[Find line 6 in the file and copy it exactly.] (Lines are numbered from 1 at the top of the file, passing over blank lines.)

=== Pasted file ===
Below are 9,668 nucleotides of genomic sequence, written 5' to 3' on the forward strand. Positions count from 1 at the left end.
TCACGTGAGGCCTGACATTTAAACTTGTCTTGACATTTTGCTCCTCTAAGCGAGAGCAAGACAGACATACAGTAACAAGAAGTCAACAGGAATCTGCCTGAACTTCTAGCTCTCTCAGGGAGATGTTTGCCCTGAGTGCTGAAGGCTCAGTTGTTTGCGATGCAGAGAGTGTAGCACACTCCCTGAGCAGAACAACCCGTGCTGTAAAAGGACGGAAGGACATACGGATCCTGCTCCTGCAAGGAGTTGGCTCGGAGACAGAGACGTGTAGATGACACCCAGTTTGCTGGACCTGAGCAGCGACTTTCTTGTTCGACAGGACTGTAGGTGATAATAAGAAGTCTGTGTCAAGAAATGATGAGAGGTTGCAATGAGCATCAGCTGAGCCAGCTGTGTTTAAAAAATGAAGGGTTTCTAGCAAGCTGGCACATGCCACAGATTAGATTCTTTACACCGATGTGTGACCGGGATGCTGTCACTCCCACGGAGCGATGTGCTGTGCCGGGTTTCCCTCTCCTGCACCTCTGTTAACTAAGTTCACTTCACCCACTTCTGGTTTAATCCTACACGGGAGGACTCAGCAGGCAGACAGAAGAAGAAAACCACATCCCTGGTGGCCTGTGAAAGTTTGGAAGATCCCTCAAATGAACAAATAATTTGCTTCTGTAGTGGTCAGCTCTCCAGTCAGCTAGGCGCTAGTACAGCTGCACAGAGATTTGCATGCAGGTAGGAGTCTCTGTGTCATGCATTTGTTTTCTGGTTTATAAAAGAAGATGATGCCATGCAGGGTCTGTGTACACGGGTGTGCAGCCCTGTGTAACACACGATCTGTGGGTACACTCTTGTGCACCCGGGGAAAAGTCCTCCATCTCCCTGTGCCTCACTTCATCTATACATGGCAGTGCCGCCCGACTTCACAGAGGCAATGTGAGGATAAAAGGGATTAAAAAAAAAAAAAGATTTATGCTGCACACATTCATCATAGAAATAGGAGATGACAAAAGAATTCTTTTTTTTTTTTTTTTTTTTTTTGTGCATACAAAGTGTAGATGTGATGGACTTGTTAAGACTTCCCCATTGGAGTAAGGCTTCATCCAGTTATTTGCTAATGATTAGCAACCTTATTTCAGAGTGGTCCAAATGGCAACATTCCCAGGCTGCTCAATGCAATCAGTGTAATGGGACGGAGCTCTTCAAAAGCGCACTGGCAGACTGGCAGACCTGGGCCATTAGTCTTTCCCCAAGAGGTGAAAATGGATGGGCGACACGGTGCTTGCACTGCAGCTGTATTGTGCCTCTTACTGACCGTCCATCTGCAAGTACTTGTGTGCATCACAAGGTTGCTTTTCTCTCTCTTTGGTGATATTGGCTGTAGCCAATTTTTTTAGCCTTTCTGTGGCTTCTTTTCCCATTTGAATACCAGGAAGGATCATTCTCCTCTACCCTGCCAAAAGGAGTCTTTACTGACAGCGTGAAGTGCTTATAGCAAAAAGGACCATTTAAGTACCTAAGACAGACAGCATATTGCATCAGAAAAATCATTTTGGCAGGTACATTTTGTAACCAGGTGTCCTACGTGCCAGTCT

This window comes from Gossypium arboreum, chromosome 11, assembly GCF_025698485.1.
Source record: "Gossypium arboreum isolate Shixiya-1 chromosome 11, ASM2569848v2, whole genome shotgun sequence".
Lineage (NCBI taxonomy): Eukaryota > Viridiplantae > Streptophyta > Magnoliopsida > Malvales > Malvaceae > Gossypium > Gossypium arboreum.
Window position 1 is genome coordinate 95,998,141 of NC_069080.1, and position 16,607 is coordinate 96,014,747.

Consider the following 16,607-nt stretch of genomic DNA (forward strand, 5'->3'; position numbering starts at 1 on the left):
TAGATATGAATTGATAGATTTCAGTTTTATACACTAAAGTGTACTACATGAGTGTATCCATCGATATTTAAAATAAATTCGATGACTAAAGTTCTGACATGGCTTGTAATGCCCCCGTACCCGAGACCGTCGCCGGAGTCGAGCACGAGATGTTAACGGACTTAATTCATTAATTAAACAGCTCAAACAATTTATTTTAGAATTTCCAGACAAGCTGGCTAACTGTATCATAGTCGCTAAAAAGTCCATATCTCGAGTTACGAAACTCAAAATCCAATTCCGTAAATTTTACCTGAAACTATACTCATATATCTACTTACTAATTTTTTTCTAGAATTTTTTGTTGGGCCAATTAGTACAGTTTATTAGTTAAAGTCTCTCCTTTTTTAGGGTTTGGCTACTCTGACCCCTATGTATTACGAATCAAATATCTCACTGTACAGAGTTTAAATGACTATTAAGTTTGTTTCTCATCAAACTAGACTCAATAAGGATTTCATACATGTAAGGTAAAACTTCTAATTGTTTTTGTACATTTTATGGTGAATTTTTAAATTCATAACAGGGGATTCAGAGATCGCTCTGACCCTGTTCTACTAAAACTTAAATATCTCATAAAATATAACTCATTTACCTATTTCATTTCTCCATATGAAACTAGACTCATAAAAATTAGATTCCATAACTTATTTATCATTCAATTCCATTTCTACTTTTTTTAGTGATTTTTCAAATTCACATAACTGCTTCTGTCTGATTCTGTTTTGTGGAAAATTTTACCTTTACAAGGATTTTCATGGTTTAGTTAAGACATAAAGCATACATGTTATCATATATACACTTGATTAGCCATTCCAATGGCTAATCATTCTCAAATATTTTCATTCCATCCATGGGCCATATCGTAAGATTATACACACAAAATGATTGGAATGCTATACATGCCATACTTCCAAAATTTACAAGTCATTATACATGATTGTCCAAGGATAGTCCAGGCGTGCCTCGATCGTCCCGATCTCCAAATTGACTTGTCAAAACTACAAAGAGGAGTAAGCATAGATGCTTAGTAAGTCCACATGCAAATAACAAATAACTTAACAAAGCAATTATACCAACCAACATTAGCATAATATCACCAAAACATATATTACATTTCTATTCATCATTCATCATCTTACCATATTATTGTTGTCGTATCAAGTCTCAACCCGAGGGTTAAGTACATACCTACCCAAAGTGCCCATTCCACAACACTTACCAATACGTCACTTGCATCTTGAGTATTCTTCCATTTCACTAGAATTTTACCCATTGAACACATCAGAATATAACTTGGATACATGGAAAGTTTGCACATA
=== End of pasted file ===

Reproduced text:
Window position 1 is genome coordinate 95,998,141 of NC_069080.1, and position 16,607 is coordinate 96,014,747.